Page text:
Dries Tack - Adjacent Spaces [ Orlando Records - 2022]
Dries Tack is a Belgium-based clannists who creates abstract, at points quite noisy and seared work. After the likes of Luciano Berio, Stephen Eicher, and Mike Patton. Adjacent Spaces is his first solo album- which takes in six lengthy pieces, which utilize, of course, clarinets, as well as electronics and tapes.
The album appears on Austria’s Orlando Records, as a CD release- it comes presented in a glossy four-panel digipak. On its front and back cover, we get photos of faceless mannequins, and inside a thirty-page glossy booklet- featuring English and German texts, as well as photos including of Tack recording in the studio and abstract artwork.
The album opens with the most harmonic/structurally formal piece on this disc “Let Me Die Before I Wake” which was composed by Italian contemporary classical composer Salvatore Sciarrino in 1982. The nine-minute and fifty-second track is all about a series of warbling and wavering tones- these mid to high ranged notes at first mark out an almost lulling harmonic setting, but as it progresses more seared and sour notes are added into the pot, slowly twisting the once formal structure out of shape.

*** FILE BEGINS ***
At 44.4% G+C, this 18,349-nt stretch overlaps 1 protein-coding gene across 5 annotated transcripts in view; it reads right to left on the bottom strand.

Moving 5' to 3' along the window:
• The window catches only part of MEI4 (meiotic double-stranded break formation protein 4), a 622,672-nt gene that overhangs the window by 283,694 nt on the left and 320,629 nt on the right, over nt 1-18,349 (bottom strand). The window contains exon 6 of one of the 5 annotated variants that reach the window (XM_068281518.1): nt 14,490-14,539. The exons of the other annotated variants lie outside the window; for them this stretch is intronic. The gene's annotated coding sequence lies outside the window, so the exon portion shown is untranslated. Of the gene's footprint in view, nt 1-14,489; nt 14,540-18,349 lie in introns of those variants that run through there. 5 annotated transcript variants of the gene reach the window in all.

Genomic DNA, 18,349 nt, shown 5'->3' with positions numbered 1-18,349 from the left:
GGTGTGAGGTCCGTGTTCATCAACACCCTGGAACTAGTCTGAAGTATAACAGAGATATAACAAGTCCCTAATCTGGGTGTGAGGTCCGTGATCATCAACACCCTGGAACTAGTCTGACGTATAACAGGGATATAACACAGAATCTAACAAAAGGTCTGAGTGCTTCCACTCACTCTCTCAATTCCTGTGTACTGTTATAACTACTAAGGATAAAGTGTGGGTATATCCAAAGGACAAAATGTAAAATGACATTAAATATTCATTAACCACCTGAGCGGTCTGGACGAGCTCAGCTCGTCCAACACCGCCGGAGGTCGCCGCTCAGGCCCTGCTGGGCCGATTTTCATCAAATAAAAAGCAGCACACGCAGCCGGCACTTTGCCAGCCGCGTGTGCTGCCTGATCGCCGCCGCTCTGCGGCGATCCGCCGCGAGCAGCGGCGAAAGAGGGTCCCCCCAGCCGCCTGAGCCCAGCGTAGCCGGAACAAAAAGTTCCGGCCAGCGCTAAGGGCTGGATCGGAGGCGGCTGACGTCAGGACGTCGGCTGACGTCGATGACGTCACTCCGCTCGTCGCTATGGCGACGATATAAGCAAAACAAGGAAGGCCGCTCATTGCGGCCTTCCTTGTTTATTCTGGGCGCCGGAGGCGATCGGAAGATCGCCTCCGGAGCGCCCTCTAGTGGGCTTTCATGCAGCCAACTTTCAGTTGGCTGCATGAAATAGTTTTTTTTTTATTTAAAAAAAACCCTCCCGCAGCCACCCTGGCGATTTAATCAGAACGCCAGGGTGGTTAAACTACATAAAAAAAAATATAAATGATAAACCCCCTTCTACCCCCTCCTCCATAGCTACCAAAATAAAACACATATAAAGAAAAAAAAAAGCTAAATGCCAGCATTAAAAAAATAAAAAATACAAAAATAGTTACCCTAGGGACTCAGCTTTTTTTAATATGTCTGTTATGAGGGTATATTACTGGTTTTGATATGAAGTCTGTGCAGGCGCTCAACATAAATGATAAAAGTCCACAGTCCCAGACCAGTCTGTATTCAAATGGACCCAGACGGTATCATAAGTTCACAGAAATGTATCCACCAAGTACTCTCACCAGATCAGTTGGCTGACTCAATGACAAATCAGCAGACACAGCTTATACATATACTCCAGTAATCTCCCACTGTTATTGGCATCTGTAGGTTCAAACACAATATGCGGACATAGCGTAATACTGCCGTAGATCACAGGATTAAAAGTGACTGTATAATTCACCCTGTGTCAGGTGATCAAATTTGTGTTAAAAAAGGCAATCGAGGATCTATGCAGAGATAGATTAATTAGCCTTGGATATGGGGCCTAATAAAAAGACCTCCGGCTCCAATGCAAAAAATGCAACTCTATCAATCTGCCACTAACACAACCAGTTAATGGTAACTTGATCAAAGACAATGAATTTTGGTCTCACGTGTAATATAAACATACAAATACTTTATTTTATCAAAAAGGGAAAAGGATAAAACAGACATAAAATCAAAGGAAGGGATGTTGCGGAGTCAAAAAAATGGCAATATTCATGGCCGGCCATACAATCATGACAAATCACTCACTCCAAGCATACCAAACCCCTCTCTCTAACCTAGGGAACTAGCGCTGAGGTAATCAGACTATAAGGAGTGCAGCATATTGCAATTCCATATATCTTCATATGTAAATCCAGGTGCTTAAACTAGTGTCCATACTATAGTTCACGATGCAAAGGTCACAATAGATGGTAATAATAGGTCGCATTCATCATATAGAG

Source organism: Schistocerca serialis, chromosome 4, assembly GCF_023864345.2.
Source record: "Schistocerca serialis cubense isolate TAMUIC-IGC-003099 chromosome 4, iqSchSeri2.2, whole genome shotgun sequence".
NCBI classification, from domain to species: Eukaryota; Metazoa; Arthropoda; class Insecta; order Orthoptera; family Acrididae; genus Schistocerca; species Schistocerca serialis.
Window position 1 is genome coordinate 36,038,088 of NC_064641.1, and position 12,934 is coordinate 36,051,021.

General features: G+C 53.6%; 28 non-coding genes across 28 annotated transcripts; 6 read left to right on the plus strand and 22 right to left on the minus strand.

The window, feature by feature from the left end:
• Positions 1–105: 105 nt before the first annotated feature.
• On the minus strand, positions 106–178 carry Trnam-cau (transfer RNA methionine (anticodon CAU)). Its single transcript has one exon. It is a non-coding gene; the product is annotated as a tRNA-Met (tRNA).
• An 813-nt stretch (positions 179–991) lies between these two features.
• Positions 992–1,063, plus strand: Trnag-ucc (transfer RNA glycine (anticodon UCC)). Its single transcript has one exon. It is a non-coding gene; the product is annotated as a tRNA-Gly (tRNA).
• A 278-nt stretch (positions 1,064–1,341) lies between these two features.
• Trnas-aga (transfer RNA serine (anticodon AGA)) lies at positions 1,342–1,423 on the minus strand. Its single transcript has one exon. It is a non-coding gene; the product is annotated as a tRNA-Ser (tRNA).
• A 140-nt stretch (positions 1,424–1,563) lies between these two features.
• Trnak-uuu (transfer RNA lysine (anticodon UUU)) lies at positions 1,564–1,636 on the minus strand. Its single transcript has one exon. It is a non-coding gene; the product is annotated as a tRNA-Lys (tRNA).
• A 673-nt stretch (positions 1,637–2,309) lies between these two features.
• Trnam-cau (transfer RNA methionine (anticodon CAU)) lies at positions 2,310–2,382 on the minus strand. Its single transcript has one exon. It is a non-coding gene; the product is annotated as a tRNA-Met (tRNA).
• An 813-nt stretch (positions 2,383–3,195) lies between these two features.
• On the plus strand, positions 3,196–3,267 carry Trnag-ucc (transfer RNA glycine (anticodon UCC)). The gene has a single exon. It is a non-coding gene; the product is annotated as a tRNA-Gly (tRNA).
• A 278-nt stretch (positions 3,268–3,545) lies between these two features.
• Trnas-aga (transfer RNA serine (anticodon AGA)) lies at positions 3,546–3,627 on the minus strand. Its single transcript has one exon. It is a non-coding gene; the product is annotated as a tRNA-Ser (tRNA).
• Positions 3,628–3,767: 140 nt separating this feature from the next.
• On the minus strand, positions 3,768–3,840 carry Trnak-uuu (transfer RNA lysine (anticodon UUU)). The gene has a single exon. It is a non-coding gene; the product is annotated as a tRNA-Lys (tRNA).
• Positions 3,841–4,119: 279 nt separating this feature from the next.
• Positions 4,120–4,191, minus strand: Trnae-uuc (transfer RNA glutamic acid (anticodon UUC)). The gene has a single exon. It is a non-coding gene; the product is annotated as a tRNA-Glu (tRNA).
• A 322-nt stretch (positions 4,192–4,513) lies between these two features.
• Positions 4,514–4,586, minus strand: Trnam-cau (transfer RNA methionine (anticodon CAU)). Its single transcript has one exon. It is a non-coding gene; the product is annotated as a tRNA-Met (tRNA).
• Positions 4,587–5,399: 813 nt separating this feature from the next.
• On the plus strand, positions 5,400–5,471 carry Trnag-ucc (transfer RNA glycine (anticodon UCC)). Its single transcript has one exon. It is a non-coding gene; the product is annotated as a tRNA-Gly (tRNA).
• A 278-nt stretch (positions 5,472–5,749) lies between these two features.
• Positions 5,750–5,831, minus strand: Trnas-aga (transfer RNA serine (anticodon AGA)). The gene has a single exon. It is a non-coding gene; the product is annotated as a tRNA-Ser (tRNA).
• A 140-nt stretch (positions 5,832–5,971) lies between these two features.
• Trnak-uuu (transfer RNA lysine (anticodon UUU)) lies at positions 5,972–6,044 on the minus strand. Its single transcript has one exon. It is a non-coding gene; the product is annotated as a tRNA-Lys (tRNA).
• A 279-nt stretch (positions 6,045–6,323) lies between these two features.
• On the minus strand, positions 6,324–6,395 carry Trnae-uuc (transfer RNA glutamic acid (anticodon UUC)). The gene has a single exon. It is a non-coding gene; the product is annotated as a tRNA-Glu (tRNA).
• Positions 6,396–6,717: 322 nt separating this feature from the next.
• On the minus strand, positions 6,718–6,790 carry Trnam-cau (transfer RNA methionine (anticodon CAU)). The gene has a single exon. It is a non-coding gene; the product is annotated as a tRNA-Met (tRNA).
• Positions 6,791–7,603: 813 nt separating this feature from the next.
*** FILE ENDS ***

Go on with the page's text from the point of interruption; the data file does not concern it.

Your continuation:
As we move on, we come to “Spitting 47” this piece was composed by Germanys Michael Maierhof- the ten-and-a-half-minute track is created by bass clarinet neck tones and splitters. With Tack creating a taut and slowly searing blend of breathy scrape, bucking bay, and sudden warbling sear- all sound like some sort of strange alien interaction.
In the second half of the album, we find “Spit Rudder” which was composed by Stockholm, Sweden’s Malin Bång. The just shy of eleven minute track is built around sudden improaching hisses, animalistic growls and whoops. With the album playing out with “As LONG AS you Love Me” this nearing nine-and-a-half-minute track was written by Korean composer Ui-Kyung Lee, and is for clarinet and tapes. The track is a rather manic and shifting tapestry of tinny bashes ‘n’ smashes, pained gurgling’s, scribbles and very compressed honk/ hisses. Making for a great puzzling end to the album.
With Adjacent Spaces Mr Tack certainly takes the Clarinet down some interesting and often surprising sonic pathways. Yet throughout his experimentation, he knows how to select intriguing as well as engaging work to cover.Roger Batty